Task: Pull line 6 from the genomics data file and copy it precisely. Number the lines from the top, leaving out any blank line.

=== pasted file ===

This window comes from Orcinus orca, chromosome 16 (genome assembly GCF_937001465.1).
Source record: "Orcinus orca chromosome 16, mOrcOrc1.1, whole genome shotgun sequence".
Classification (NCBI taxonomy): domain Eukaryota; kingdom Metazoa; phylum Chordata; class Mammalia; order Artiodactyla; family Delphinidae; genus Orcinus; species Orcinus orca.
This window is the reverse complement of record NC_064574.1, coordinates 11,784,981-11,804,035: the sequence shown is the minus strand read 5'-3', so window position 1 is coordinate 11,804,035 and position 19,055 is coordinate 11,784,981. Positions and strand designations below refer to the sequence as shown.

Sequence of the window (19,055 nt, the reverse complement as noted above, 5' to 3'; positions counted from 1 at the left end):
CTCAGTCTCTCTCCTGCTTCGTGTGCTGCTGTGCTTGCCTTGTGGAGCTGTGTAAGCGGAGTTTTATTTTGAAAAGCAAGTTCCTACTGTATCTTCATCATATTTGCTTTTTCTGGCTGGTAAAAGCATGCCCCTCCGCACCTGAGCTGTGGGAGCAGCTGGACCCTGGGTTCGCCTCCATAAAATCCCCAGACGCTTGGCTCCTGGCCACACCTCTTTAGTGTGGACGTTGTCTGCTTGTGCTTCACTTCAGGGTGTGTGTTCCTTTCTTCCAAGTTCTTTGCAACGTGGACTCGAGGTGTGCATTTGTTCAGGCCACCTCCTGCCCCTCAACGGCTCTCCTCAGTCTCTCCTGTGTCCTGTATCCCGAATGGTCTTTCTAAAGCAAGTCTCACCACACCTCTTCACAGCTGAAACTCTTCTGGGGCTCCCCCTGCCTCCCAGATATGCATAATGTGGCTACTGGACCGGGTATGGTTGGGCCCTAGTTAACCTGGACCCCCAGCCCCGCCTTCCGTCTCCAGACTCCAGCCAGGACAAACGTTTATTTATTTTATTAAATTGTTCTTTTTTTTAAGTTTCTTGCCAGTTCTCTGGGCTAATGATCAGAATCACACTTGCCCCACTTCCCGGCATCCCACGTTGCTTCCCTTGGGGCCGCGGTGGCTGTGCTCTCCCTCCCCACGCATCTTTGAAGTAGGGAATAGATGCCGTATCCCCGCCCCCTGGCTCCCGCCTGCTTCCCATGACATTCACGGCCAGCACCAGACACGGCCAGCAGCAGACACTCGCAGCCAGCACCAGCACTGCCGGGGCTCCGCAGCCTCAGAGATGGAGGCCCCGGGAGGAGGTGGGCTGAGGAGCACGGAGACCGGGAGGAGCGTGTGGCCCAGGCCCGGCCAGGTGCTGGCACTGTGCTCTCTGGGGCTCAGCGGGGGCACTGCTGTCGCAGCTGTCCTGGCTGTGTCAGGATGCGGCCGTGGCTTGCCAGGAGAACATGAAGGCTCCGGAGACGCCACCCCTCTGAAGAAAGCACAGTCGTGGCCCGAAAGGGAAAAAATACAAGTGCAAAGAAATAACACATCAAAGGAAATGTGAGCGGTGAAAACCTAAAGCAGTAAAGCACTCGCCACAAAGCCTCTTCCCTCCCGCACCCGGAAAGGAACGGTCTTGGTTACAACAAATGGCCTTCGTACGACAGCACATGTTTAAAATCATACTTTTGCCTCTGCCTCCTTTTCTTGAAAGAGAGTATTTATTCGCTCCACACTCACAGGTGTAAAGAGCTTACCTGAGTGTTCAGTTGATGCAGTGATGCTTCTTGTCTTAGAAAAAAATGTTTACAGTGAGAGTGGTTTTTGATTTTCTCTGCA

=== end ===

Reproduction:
CTCAGTCTCTCTCCTGCTTCGTGTGCTGCTGTGCTTGCCTTGTGGAGCTGTGTAAGCGGAGTTTTATTTTGAAAAGCAAGTTCCTACTGTATCTTCATCATATTTGCTTTTTCTGGCTGGTAAAAGCATGCCCCTCCGCACCTGAGCTGTGGGAGCAGCTGGACCCTGGGTTCGCCTCCATAAAATCCCCAGACGCTTGGCTCCTGGCCACACCTCTTTAGTGTGGACGTTGTCTGCTTGTGCTTCACTTCAGGGTGTGTGTTCCTTTCTTCCAAGTTCTTTGCAACGTGGACTCGAGGTGTGCATTTGTTCAGGCCACCTCCTGCCCCTCAACGGCTCTCCTCAGTCTCTCCTGTGTCCTGTATCCCGAATGGTCTTTCTAAAGCAAGTCTCACCACACCTCTTCACAGCTGAAACTCTTCTGGGGCTCCCCCTGCCTCCCAGATATGCATAATGTGGCTACTGGACCGGGTATGGTTGGGCCCTAGTTAACCTGGACCCCCAGCCCCGCCTTCCGTCTCCAGACTCCAGCCAGGACAAACGTTTATTTATTTTATTAAATTGTTCTTTTTTTTAAGTTTCTTGCCAGTTCTCTGGGCTAATGATCAGAATCACACTTGCCCCACTTCCCGGCATCCCACGTTGCTTCCCTTGGGGCCGCGGTGGCTGTGCTCTCCCTCCCCACGCATCTTTGAAGTAGGGAATAGATGCCGTATCCCCGCCCCCTGGCTCCCGCCTGCTTCCCATGACATTCACGGCCAGCACCAGACACGGCCAGCAGCAGACACTCGCAGCCAGCACCAGCACTGCCGGGGCTCCGCAGCCTCAGAGATGGAGGCCCCGGGAGGAGGTGGGCTGAGGAGCACGGAGACCGGGAGGAGCGTGTGGCCCAGGCCCGGCCAGGTGCTGGCACTGTGCTCTCTGGGGCTCAGCGGGGGCACTGCTGTCGCAGCTGTCCTGGCTGTGTCAGGATGCGGCCGTGGCTTGCCAGGAGAACATGAAGGCTCCGGAGACGCCACCCCTCTGAAGAAAGCACAGTCGTGGCCCGAAAGGGAAAAAATACAAGTGCAAAGAAATAACACATCAAAGGAAATGTGAGCGGTGAAAACCTAAAGCAGTAAAGCACTCGCCACAAAGCCTCTTCCCTCCCGCACCCGGAAAGGAACGGTCTTGGTTACAACAAATGGCCTTCGTACGACAGCACATGTTTAAAATCATACTTTTGCCTCTGCCTCCTTTTCTTGAAAGAGAGTATTTATTCGCTCCACACTCACAGGTGTAAAGAGCTTACCTGAGTGTTCAGTTGATGCAGTGATGCTTCTTGTCTTAGAAAAAAATGTTTACAGTGAGAGTGGTTTTTGATTTTCTCTGCA